Let us estimate corrections including
$\chi_i \chi_k$ as well as $\chi_i \chi_k^*$ for $i,k=1,2,3,4,5,6$.
The $\Delta(54)$ flavor symmetric invariance allows
only the terms such as $\chi_i \chi_k^*$ for $i,k=4,5,6$ to appear
in off-diagonal entries of the K\"ahler metric of
$(l_e,l_\mu,l_\tau)$.
When we take into account the corrections from $\chi_i \chi_k^*$ for
$i,k=4,5,6$ to the K\"ahler potential,
the soft scalar masses squared for left-handed charged sleptons
have the following corrections,
\begin{eqnarray}
\begin{split}
&(m_{\tilde L}^2)_{IJ} = m_{L}^2
\left(
\begin{array}{ccc}
1 + {\cal O}(\tilde\alpha^2) & {\cal O}(\alpha_4^2) & {\cal O}(\alpha_4^2)
\\
{\cal O}(\alpha_4^2) & 1+ {\cal O}(\tilde\alpha^2) & {\cal O}(\alpha_4^2)
\\
{\cal O}(\alpha_4^2) & {\cal O}(\alpha_4^2) & 1 + {\cal O}(\tilde\alpha^2)
\\
\end{array} \right),
\\
&(m_{\tilde R}^2)_{IJ} = m_{R}^2
\left(
\begin{array}{ccc}
1 + {\cal O}(\tilde\alpha^2) & {\cal O}(\alpha_4^2) & {\cal O}(\alpha_4^2)
\\
{\cal O}(\alpha_4^2) & 1+ {\cal O}(\tilde\alpha^2) & {\cal O}(\alpha_4^2)
\\
{\cal O}(\alpha_4^2) & {\cal O}(\alpha_4^2) & 1 + {\cal O}(\tilde\alpha^2)
\\
\end{array} \right),
\label{eq:soft-mass-2-R}
\end{split}
\end{eqnarray}
where $\tilde\alpha$ is the averaged value of
$\alpha_{1-6}$.
These deviations may not be important for
direct measurement of slepton masses.
However, the off-diagonal entries in the SCKM basis
are constrained by the FCNC experiments.
Our model predicts
\begin{eqnarray}
(\Delta_{LL})_{12} = \frac{(m_L^2)_{12}^{(SCKM)}}{(m_L^2)_{11}}= {\cal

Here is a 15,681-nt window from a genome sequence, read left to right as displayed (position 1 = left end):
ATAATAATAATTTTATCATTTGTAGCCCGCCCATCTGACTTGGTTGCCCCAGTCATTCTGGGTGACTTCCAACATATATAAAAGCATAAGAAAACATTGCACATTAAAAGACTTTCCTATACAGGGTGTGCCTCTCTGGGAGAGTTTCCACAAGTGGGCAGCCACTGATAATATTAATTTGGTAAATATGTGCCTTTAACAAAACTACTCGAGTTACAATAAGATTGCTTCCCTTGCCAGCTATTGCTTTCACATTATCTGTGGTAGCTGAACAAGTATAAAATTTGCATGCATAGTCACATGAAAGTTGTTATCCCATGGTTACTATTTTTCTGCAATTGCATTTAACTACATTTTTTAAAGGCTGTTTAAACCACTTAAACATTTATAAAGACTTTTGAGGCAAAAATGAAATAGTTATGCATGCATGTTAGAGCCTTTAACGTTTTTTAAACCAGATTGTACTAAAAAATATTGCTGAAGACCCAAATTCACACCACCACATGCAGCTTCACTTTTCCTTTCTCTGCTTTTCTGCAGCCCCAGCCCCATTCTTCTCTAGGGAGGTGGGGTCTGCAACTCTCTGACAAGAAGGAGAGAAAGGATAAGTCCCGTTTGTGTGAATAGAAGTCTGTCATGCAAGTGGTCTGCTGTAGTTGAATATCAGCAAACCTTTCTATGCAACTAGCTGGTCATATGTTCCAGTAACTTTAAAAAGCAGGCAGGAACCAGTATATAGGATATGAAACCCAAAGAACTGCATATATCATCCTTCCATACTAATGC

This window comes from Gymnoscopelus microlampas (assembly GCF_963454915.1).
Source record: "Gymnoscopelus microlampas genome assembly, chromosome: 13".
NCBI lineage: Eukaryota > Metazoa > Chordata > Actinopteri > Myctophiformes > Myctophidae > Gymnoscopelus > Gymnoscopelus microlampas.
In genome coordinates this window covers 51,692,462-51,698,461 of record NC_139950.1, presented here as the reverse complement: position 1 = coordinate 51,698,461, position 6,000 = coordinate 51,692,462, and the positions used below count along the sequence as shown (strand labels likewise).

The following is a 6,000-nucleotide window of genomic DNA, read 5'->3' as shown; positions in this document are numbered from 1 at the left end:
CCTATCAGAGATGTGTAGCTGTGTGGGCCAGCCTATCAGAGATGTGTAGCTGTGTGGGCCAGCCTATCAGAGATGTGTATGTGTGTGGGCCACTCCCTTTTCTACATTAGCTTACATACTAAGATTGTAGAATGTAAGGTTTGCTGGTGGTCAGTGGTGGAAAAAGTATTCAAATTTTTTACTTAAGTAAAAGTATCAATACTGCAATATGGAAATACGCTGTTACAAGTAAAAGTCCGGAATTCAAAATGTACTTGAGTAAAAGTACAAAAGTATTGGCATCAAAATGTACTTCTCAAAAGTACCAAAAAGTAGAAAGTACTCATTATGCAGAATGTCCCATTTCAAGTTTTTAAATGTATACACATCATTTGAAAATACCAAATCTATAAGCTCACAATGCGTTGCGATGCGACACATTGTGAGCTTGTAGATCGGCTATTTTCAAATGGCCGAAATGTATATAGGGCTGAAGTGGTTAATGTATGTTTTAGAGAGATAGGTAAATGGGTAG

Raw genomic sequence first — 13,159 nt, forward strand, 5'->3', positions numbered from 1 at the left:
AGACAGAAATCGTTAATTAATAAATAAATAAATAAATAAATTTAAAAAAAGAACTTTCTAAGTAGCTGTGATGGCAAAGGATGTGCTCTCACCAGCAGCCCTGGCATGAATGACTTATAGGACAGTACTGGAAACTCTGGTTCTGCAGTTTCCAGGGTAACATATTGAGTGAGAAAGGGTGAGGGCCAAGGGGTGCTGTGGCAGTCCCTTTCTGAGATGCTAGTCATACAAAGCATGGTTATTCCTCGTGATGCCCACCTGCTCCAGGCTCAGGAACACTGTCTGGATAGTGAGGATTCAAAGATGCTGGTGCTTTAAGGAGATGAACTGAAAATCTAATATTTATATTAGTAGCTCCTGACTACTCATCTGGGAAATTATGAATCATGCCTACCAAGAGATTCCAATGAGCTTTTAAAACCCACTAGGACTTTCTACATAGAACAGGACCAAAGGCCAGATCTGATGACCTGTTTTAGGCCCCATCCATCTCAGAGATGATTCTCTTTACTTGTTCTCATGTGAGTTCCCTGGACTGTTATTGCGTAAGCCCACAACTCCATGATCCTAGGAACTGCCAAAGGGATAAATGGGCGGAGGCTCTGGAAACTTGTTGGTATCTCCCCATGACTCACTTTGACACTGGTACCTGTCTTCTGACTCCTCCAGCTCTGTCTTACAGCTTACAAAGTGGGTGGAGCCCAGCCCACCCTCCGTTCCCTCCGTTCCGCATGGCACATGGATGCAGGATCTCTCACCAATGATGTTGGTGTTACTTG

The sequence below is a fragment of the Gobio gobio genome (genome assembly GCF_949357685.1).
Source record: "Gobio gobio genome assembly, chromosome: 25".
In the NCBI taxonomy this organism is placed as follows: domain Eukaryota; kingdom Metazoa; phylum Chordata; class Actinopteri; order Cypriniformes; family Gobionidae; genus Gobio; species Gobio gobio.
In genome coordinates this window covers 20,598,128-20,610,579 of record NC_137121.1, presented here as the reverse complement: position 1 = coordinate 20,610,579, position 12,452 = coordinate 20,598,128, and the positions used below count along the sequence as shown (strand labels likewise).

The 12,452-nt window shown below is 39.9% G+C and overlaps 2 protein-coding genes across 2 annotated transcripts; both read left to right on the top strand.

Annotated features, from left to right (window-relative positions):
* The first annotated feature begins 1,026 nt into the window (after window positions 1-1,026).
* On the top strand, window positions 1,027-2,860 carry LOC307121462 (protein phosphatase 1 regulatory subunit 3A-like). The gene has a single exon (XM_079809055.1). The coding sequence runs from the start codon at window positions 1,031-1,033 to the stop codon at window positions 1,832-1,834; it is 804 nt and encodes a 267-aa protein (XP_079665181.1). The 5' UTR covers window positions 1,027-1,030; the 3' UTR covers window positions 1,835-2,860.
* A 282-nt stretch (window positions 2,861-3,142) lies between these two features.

O}(\alpha_4^2),
\qquad
(\Delta_{RR})_{12} = \frac{(m_R^2)_{12}^{(SCKM)}}{(m_R^2)_{11}}= {\cal
O}(\alpha_4^2).
\end{eqnarray}
Recall that the diagonalizing matrices of left-handed and right-handed
fermions are almost the identity matrix.
The $\mu \rightarrow e \gamma$ experiments constrain
these values as $(\Delta_{LL,RR})_{12} \leq {\cal
O}(10^{-3})$, when $m_{L,R} = 100$ GeV.
On the other hand, the parameter space in the numerical result
corresponds to $\alpha_4 \leq 10^{-2}$ and
leads to $(\Delta_{LL,RR})_{12} \leq {\cal O}(10^{-4})$.
Thus, our parameter region would be favorable also from
the viewpoint of the FCNC constraints.
\section*{Acknowledgments}
The work is done in the collaboration with
T. Kobayashi, H. Okada, Y. Shimizu, and M. Tanimoto,
and has been supported by Grand-in-Aid for Scientific Research,
No.21.5817 from the Japan Society of Promotion of Science.
\section*{References}
\begin{thebibliography}{99}
\bibitem{HPS}
P.F. Harrison, D.H. Perkins, and W.G. Scott,
Phys. Lett. B {\bf 530}, 167 (2002);\\
%%CITATION = PHLTA,B530,167;%%
P.F. Harrison and W.G. Scott,
Phys. Lett. B {\bf 535}, 163 (2002).
%%CITATION = PHLTA,B535,163;%%
\bibitem{Threeflavors}
T.~Schwetz, M.~Tortola, and J.W.F.~Valle, arXiv:0808.2016;\\
G.L. Fogli, E. Lisi, A. Marrone, A. Palazzo, and A.M. Rotunno,
Phys. Rev. Lett. {\bf 101} 141801 (2008), arXiv:0806.2649.
\bibitem{Kobayashi:2006wq}
T.~Kobayashi, H.~P.~Nilles, F.~Ploger, S.~Raby and M.~Ratz,
Nucl.\ Phys.\ B {\bf 768}, 135 (2007), arXiv:hep-ph/0611020.
%%CITATION = NUPHA,B768,135;%%
\bibitem{Abe:2009vi}
H.~Abe, K.~S.~Choi, T.~Kobayashi and H.~Ohki,
%``Non-Abelian Discrete Flavor Symmetries from Magnetized/Intersecting Brane
%Models,''
Nucl.\ Phys.\ B {\bf 820}, 317 (2009)
[arXiv:0904.2631 [hep-ph]].
%%CITATION = NUPHA,B820,317;%%
\bibitem{Ishimori:2008uc}
H.~Ishimori, T.~Kobayashi, H.~Okada, Y.~Shimizu and M.~Tanimoto,
%``Lepton Flavor Model from Delta(54) Symmetry,''
JHEP {\bf 0904}, 011 (2009)
[arXiv:0811.4683 [hep-ph]].
%%CITATION = JHEPA,0904,011;%%
%\cite{Ishimori:2009ew}
\bibitem{Ishimori:2009ew}
H.~Ishimori, T.~Kobayashi, H.~Okada, Y.~Shimizu and M.~Tanimoto,
%``Delta(54) Flavor Model for Leptons and Sleptons,''
JHEP {\bf 0912}, 054 (2009)
[arXiv:0907.2006 [hep-ph]].
%%CITATION = JHEPA,0912,054;%%
\bibitem{Kaplunovsky:1993rd}
V.~S.~Kaplunovsky and J.~Louis,
%``Model independent analysis of soft terms in effective supergravity and
in
%string theory,''
Phys.\ Lett.\ B {\bf 306}, 269 (1993), arXiv:hep-th/9303040.
%%CITATION = PHLTA,B306,269;%%
\end{thebibliography}
\end{document}